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Our Little Sister (2015)

Umimachi Diary (original title)
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A story that revolves around three sisters who live in their grandmother's home and the arrival of their thirteen-year-old half sister.


Hirokazu Koreeda


Akimi Yoshida (manga), Hirokazu Koreeda (screenplay)
12 wins & 19 nominations. See more awards »





Cast overview, first billed only:
Haruka Ayase ... Sachi Kôda
Masami Nagasawa ... Yoshino Kôda
Kaho Kaho ... Chika Kôda
Suzu Hirose ... Suzu Asano
Ryo Kase ... Yoshimi Sakashita (as Ryô Kase)
Ryôhei Suzuki ... Dr. Yasuyuki Inoue
Takafumi Ikeda Takafumi Ikeda ... Sanzo Hamada
Kentarô Sakaguchi ... Tomoaki Fujii
Ohshirô Maeda Ohshirô Maeda ... Fûta Ozaki (as Ohshiroh Maeda)
Midoriko Kimura ... Hideko Takano
Yûko Nakamura Yûko Nakamura ... Yôko Asano
Jun Fubuki Jun Fubuki ... Sachiko Ninomiya
Kazuaki Shimizu Kazuaki Shimizu ... Toshio Iida
Kaoru Hirata Kaoru Hirata
Shin'ichi Tsutsumi ... Dr. Kazuya Shiina


Three sisters live together in their late grandmother's house in the city of Kamakura. They have lived together since their dad left home for another woman and their mum imitated her husband by running off with another man. Sachi, 29, the oldest Koda sister, a nurse at the local hospital, acts as a substitute mother to Yoshino, 22, and Chika, 19. One day, the threesome learns of the death of their "traitor" father and it is only halfheartedly that they go to his funeral. But in Yamagata something unexpected happens: they meet their half-sister Suzu, 13, there and immediately fall for the spell of this exquisite young creature. Sensing that Yoko, her father's widow, will not be a fit guardian, Sachi invites Suzu to move in with them. Written by Guy Bellinger

Plot Summary | Add Synopsis


Drama | Family

Motion Picture Rating (MPAA)

- Rated PG for thematic elements and brief language | See all certifications »

Parents Guide:

View content advisory »






Release Date:

13 June 2015 (Japan) See more »

Also Known As:

Our Little Sister See more »

Filming Locations:

Kamakura, Kanagawa, Japan See more »


Box Office

Opening Weekend USA:

$25,118, 10 July 2016, Limited Release

Gross USA:

$461,263, 6 November 2016
See more on IMDbPro »

Company Credits

Production Co:

Toho Company, GAGA, Film See more »
Show more on IMDbPro »

Technical Specs


Sound Mix:

Dolby Digital



Aspect Ratio:

1.85 : 1
See full technical specs »

Did You Know?


When Koereda first read the manga series "Umi-machi Diary", he was immediately attracted to the story which dealt with family, death and child being abandoned and felt he was the right director to bring it to film. He contacted the author but found someone already had a right to the book. Couple years later he was informed the right to the book had been withdrawn and it was his if he was still interested. See more »


When the four sisters are having their lunch with Chika's boyfriend at their house, in the interior shot looking outward, all the noodles on the main plate have been eaten.

In the next scene, an exterior scene looking inward to the house, Sachi reaches down and takes the plate away but Chika reaches up and takes several noodles off the plate with her chopsticks. See more »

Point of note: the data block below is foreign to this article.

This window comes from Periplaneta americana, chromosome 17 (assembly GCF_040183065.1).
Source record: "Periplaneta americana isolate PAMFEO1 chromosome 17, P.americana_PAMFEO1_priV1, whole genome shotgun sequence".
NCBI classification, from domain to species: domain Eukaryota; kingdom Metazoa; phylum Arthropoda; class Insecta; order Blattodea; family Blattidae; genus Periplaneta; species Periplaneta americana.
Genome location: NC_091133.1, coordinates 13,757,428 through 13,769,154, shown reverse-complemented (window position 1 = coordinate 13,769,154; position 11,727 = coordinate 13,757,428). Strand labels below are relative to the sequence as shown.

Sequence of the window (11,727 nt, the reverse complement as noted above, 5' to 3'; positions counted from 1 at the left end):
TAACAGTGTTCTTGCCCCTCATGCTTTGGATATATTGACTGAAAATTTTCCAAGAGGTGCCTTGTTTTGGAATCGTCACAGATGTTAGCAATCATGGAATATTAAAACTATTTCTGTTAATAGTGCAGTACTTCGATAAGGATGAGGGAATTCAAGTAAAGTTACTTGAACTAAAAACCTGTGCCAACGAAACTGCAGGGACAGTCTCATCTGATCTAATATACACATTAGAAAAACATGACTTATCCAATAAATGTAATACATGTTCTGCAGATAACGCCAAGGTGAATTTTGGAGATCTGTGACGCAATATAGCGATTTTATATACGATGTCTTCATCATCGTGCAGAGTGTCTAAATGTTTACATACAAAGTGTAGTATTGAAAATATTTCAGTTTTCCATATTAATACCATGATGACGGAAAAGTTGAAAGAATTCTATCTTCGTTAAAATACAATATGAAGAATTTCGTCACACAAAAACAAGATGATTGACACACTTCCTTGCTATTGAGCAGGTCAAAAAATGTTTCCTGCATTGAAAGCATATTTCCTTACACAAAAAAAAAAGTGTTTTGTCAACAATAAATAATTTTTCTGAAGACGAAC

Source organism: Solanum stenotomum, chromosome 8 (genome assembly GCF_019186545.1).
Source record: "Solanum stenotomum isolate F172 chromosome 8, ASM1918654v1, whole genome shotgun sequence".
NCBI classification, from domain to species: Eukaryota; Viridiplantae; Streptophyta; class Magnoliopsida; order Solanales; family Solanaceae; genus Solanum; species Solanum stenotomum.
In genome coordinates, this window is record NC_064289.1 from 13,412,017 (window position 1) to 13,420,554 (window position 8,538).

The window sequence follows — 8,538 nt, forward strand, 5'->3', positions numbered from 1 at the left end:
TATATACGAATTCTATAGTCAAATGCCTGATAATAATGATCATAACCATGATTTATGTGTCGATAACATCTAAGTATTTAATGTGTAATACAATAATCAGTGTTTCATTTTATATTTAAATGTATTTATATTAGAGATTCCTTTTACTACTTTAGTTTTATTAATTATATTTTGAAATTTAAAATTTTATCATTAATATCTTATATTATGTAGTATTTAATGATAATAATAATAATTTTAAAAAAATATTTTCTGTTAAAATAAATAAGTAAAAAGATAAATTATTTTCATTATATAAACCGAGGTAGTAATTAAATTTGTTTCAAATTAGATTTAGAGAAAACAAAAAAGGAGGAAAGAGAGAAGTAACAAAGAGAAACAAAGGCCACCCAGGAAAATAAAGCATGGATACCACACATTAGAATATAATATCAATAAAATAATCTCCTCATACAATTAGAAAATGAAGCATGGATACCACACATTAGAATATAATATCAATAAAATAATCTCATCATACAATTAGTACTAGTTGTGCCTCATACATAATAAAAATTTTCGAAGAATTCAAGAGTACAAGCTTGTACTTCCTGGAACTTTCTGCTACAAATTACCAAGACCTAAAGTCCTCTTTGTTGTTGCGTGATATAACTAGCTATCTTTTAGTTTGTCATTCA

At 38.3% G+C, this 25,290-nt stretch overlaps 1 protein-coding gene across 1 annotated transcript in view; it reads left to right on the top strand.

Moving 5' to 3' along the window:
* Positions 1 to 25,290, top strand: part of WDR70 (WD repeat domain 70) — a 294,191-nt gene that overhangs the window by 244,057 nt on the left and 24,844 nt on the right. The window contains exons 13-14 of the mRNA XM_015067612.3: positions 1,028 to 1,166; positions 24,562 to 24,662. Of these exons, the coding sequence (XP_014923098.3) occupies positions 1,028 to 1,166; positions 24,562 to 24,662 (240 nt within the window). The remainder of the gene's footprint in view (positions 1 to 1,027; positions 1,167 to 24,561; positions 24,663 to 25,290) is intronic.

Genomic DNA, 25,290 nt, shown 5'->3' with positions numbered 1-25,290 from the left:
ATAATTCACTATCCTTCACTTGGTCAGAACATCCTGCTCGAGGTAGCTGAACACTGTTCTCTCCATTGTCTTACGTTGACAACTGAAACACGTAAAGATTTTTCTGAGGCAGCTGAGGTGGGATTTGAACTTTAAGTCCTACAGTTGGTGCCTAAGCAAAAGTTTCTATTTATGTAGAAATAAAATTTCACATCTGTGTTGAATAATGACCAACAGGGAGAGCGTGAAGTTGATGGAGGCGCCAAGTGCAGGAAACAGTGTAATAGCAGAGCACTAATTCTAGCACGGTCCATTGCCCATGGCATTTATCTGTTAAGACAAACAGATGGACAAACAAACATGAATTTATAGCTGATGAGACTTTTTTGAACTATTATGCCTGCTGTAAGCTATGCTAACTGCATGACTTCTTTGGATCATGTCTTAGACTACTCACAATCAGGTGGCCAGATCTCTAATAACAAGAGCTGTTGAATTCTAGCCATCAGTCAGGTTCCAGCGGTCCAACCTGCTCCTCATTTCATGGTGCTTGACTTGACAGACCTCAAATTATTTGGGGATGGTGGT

Sachi Kôda: I want you to stay forever.
Suzu Asano: I want to stay forever.
See more »

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User Reviews

Comfort watching
25 October 2015 | by euroGarySee all my reviews

Based on Akimi Yoshida's josei manga 'Umimachi Diary', 'Our Little Sister' is a women-centred, Japanese chick-flick.

Adult sisters Sachi (the serious one), Yoshino (the sexy partying one) and Chika (the comedy relief one), abandoned by their father when they were just small children, live in the large, old house turned over to them by their mother when she too abandoned them as teenagers. Although men feature in all their lives, it is to each other they are most loyal.

One day comes news that their estranged father has died, and the three sisters travel to attend his funeral. While there they meet their step-sister, thirteen year-old Suzu, product of the affair that led to their father's desertion. Suzu's own mother has also died, and on impulse the sisters invite her to live with them. The film then follows the quartet over the next several months of relationship troubles (Sachi), work troubles (Yoshino), boyfriend-wanting-to-climb-a-mountain troubles (Chika) and mixed-sex football (Suzu).

It's all very feel-good: Suzu, for example, exhibits none of the stroppiness one would usually associate with a teenaged girl, docilely doing what she's told by Sachi (who in real life would very much be the target of "You're not my mother!"-type teenage flounces) and easily making nice, well-behaved friends at her new school. Meanwhile, Sachi and her estranged mother reach an understanding, and even the death of a close friend is portrayed as life-affirming, with much talk of cherry blossom and beauty. And the soundtrack is always waiting, ever-ready, to pounce with surging strings at moments of great emotion (of which there are many).

But feel-good is not necessarily bad. If you want to watch a film that isn't in any way challenging, with engaging performances, signposted plot developments and a little humour - in short, a film to relax to - you could do worse than this.

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